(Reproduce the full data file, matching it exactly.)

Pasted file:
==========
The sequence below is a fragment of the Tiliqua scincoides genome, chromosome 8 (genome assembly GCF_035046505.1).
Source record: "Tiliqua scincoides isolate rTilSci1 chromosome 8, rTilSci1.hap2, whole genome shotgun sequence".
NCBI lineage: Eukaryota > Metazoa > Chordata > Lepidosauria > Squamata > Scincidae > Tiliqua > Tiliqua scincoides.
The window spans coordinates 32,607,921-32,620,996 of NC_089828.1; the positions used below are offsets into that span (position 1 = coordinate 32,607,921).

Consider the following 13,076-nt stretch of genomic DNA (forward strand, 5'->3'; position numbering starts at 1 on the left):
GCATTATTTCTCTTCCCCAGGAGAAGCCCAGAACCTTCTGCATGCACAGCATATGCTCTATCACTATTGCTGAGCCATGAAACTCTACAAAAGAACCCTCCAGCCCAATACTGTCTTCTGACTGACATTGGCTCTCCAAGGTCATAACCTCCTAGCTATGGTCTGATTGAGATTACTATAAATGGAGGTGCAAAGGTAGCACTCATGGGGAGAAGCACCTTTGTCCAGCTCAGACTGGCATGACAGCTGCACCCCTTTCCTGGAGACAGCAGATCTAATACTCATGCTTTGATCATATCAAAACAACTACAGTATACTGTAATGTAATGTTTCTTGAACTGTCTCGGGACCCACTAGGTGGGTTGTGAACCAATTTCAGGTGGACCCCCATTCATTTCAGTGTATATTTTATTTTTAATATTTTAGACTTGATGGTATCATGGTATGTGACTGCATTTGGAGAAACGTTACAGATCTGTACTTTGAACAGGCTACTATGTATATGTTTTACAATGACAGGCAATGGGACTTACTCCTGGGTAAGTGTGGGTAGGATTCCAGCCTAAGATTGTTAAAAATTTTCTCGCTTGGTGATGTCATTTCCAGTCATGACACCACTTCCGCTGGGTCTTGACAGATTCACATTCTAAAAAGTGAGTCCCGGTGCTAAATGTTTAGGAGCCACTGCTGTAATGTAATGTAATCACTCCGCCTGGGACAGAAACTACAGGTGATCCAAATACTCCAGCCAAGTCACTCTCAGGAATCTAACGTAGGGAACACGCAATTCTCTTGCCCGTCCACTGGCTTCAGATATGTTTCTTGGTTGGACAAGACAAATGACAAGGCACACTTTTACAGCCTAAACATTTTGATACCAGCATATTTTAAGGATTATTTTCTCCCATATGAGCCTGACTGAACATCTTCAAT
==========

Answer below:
The sequence below is a fragment of the Tiliqua scincoides genome, chromosome 8 (genome assembly GCF_035046505.1).
Source record: "Tiliqua scincoides isolate rTilSci1 chromosome 8, rTilSci1.hap2, whole genome shotgun sequence".
NCBI lineage: Eukaryota > Metazoa > Chordata > Lepidosauria > Squamata > Scincidae > Tiliqua > Tiliqua scincoides.
The window spans coordinates 32,607,921-32,620,996 of NC_089828.1; the positions used below are offsets into that span (position 1 = coordinate 32,607,921).

Consider the following 13,076-nt stretch of genomic DNA (forward strand, 5'->3'; position numbering starts at 1 on the left):
GCATTATTTCTCTTCCCCAGGAGAAGCCCAGAACCTTCTGCATGCACAGCATATGCTCTATCACTATTGCTGAGCCATGAAACTCTACAAAAGAACCCTCCAGCCCAATACTGTCTTCTGACTGACATTGGCTCTCCAAGGTCATAACCTCCTAGCTATGGTCTGATTGAGATTACTATAAATGGAGGTGCAAAGGTAGCACTCATGGGGAGAAGCACCTTTGTCCAGCTCAGACTGGCATGACAGCTGCACCCCTTTCCTGGAGACAGCAGATCTAATACTCATGCTTTGATCATATCAAAACAACTACAGTATACTGTAATGTAATGTTTCTTGAACTGTCTCGGGACCCACTAGGTGGGTTGTGAACCAATTTCAGGTGGACCCCCATTCATTTCAGTGTATATTTTATTTTTAATATTTTAGACTTGATGGTATCATGGTATGTGACTGCATTTGGAGAAACGTTACAGATCTGTACTTTGAACAGGCTACTATGTATATGTTTTACAATGACAGGCAATGGGACTTACTCCTGGGTAAGTGTGGGTAGGATTCCAGCCTAAGATTGTTAAAAATTTTCTCGCTTGGTGATGTCATTTCCAGTCATGACACCACTTCCGCTGGGTCTTGACAGATTCACATTCTAAAAAGTGAGTCCCGGTGCTAAATGTTTAGGAGCCACTGCTGTAATGTAATGTAATCACTCCGCCTGGGACAGAAACTACAGGTGATCCAAATACTCCAGCCAAGTCACTCTCAGGAATCTAACGTAGGGAACACGCAATTCTCTTGCCCGTCCACTGGCTTCAGATATGTTTCTTGGTTGGACAAGACAAATGACAAGGCACACTTTTACAGCCTAAACATTTTGATACCAGCATATTTTAAGGATTATTTTCTCCCATATGAGCCTGACTGAACATCTTCAAT